Friday, January 28, 2011

I didn't think you could make pizza better. Will wonders never cease!

This is a Sponsored post written by me on behalf of TABASCO® Original Red. All opinions are 100% mine.

I’m not the kind of person who puts stuff on other stuff just for the sake of it.  That is, I don’t dip things or top things or spice things or otherwise jazz them up.  I just eat the food the way God intended it to be eaten.

So when I learned that Oldest and The Boy tend to put TABASCO® Original Red on their pizza, I scoffed.

(In case you don’t know how to do that, scoffing requires you to kind of cough, kind of harrumph! and shake your head.  Practice it before you try it.  You don’t want to mess up a good scoff.)

But they insisted that I give it a shot – try it out, they said – and not wanting to be the pizza equivalent of that unnamed guy in Green Eggs and Ham, I went along with it, even though “going along with one of The Boy’s ideas” is actually a misdemeanor in 32 states.  (33 if you count Nebraska, but who counts Nebraska?)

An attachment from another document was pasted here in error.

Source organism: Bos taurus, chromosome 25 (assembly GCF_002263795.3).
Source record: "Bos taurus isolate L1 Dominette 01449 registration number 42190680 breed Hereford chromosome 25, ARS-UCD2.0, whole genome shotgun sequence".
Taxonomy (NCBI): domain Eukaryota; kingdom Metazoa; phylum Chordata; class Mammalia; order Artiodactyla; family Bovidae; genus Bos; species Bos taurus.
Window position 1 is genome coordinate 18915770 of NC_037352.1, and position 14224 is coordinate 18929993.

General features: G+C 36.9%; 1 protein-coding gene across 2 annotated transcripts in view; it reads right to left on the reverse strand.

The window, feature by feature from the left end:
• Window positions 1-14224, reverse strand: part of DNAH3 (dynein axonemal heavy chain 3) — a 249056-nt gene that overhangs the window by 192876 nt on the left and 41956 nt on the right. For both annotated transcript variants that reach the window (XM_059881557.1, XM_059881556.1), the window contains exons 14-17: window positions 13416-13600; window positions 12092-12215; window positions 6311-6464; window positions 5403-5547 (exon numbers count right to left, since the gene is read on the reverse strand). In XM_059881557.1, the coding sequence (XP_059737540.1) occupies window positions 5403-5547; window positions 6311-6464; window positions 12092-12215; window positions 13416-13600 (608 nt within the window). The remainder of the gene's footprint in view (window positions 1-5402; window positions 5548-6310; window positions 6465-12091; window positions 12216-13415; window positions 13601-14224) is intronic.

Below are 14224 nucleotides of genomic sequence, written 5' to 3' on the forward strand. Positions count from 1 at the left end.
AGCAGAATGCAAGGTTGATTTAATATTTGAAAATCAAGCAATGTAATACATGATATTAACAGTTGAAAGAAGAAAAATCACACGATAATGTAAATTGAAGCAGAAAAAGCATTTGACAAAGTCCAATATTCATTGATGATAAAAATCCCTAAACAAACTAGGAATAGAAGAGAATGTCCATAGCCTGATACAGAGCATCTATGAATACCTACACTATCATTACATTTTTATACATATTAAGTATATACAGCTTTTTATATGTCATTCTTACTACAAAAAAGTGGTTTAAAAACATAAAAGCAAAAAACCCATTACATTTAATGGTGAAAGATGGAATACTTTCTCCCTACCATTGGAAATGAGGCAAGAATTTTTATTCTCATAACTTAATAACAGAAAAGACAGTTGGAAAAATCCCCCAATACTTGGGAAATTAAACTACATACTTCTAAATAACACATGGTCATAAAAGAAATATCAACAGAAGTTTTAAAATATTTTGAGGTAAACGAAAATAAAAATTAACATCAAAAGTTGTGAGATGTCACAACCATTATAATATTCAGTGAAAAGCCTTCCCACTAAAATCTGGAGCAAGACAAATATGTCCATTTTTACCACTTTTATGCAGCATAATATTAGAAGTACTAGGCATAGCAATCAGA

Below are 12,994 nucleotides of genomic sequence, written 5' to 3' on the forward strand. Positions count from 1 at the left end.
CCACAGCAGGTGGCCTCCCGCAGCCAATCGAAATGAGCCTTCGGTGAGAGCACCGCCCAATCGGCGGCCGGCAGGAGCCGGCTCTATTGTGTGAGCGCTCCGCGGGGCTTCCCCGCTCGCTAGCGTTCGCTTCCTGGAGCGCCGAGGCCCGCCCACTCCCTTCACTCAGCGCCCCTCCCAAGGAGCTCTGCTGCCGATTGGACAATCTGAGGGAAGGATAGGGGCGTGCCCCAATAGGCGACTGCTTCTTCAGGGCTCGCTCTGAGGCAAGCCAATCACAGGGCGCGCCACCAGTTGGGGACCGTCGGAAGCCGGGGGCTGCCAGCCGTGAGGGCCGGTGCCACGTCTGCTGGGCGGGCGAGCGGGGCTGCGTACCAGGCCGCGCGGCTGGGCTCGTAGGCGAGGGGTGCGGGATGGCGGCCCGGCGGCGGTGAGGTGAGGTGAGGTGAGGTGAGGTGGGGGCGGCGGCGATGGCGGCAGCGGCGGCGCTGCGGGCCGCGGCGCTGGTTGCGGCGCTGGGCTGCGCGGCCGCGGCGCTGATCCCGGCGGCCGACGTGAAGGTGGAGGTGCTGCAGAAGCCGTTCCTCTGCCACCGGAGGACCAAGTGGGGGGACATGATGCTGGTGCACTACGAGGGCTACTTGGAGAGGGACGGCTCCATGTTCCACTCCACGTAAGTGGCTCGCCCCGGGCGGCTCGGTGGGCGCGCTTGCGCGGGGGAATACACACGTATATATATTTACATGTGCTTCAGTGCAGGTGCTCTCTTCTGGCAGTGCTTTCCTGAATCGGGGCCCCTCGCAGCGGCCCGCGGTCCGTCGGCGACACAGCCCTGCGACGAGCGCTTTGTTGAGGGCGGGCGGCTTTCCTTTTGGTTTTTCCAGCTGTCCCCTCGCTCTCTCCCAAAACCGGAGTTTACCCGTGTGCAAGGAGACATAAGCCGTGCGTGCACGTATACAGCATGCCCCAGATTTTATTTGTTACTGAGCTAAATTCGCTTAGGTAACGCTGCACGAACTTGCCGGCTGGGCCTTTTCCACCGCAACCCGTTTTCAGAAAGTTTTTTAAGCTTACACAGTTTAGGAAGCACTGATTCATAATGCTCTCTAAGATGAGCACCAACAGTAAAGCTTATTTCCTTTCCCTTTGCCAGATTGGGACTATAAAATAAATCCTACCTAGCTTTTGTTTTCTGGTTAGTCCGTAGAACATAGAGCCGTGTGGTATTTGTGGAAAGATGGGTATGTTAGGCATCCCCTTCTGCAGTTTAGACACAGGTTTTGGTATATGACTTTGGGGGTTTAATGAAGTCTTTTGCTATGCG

To my surprise, it was not only good, it was really good.  Turns out that TABASCO® Original Red on pizza makes the pizza better, where I’d thought it would only make it hotter.

That’s not actually a surprise, I gather, to the people who make TABASCO® Original Red, since, as it turns out, they’ve got a whole Pizza Perfected page on their website, which has tips for spicing up pizzas even more, beginning with TABASCO® Original Red but including prosciutto and cannellini beans and more. 

The site says that the sauce works by being more than just hot; it works by using the combination of flavors to enhance the flavors of the food you’re eating, but you don’t have to get all science-y to just enjoy it.

I liked it so much on pizza that I decided to check out other ways I could use the sauce in cooking – and luckily for me they’ve got a Game-Day Party Menu page that will let me fix up a bunch of things for the Super Bowl, so I can turn the tables on The Boy and Oldest and make them try my recipes.

(Turning the tables on The Boy is grounds for a Congressional Medal of Honor, and the only defense to those misdemeanor charges.)

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